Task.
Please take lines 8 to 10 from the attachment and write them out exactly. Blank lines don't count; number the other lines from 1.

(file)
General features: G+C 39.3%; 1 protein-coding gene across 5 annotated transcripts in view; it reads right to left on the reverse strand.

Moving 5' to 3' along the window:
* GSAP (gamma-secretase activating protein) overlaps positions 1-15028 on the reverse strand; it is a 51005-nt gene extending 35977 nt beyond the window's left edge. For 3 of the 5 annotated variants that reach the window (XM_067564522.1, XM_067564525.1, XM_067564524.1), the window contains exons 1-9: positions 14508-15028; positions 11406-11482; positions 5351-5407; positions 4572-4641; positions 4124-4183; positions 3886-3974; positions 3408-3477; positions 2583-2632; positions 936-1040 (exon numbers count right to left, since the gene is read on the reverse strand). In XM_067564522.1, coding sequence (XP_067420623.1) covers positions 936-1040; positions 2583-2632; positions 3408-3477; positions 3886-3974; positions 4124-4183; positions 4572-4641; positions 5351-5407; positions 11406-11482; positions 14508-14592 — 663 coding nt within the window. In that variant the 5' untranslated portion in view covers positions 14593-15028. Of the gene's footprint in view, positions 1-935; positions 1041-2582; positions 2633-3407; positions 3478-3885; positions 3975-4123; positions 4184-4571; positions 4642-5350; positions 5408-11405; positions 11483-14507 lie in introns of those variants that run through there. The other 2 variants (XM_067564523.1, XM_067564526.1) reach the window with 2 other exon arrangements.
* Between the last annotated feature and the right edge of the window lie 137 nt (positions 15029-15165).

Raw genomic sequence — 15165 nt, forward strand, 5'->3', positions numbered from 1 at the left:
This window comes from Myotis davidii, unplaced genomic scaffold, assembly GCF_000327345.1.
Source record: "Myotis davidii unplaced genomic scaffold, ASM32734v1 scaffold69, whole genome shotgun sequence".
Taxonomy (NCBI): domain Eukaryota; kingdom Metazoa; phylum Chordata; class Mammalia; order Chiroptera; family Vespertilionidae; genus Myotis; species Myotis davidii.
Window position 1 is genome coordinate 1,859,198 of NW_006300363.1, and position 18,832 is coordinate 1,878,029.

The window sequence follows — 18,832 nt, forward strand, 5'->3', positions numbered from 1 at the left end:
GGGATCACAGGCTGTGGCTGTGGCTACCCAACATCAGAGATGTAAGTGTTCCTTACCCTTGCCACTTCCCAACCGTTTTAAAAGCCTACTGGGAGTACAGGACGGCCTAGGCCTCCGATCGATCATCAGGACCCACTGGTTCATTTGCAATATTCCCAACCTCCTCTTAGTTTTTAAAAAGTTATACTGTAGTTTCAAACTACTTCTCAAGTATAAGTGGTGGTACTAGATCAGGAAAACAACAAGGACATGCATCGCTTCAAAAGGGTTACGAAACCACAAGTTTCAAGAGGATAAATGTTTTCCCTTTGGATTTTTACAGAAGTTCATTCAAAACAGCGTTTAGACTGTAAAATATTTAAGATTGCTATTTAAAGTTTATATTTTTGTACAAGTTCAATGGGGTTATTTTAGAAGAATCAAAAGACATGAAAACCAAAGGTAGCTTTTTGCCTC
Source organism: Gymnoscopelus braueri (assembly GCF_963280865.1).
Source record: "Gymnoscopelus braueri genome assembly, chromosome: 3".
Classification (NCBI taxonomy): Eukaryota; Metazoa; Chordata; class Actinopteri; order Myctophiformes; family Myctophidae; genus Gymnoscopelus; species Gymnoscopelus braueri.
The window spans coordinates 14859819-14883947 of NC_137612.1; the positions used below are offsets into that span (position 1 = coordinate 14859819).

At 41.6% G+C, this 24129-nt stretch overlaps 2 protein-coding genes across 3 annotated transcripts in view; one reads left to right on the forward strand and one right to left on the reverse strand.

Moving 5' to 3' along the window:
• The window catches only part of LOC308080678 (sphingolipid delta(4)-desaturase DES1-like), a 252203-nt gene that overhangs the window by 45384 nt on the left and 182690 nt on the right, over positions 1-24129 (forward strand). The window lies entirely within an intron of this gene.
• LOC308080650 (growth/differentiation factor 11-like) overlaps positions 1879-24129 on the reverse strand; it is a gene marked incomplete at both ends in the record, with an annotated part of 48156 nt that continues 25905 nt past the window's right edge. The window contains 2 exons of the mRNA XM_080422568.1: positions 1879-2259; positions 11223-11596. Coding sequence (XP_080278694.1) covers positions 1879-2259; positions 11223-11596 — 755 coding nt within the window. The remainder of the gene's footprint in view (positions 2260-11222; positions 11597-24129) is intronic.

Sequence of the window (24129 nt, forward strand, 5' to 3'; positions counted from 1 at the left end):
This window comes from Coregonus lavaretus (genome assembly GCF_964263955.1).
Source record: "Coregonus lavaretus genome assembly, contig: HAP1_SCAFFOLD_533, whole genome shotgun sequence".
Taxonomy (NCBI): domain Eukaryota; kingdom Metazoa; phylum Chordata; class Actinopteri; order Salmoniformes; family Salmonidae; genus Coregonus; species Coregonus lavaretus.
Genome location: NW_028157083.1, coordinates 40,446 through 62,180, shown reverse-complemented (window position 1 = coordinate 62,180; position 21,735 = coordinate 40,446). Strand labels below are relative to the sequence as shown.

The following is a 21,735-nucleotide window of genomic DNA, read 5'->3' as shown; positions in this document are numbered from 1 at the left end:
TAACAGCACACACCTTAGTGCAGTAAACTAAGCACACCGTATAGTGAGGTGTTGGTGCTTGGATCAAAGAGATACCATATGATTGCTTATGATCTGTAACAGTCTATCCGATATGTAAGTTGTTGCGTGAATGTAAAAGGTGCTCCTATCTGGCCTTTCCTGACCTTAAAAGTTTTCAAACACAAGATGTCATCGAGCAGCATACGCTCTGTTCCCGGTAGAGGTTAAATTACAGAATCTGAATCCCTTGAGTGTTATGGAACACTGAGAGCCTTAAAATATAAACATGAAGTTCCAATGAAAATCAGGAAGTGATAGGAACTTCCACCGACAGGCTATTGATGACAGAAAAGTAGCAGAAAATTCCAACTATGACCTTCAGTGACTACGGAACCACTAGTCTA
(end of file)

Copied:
Taxonomy (NCBI): domain Eukaryota; kingdom Metazoa; phylum Chordata; class Mammalia; order Chiroptera; family Vespertilionidae; genus Myotis; species Myotis davidii.
Window position 1 is genome coordinate 1,859,198 of NW_006300363.1, and position 18,832 is coordinate 1,878,029.

The window sequence follows — 18,832 nt, forward strand, 5'->3', positions numbered from 1 at the left end: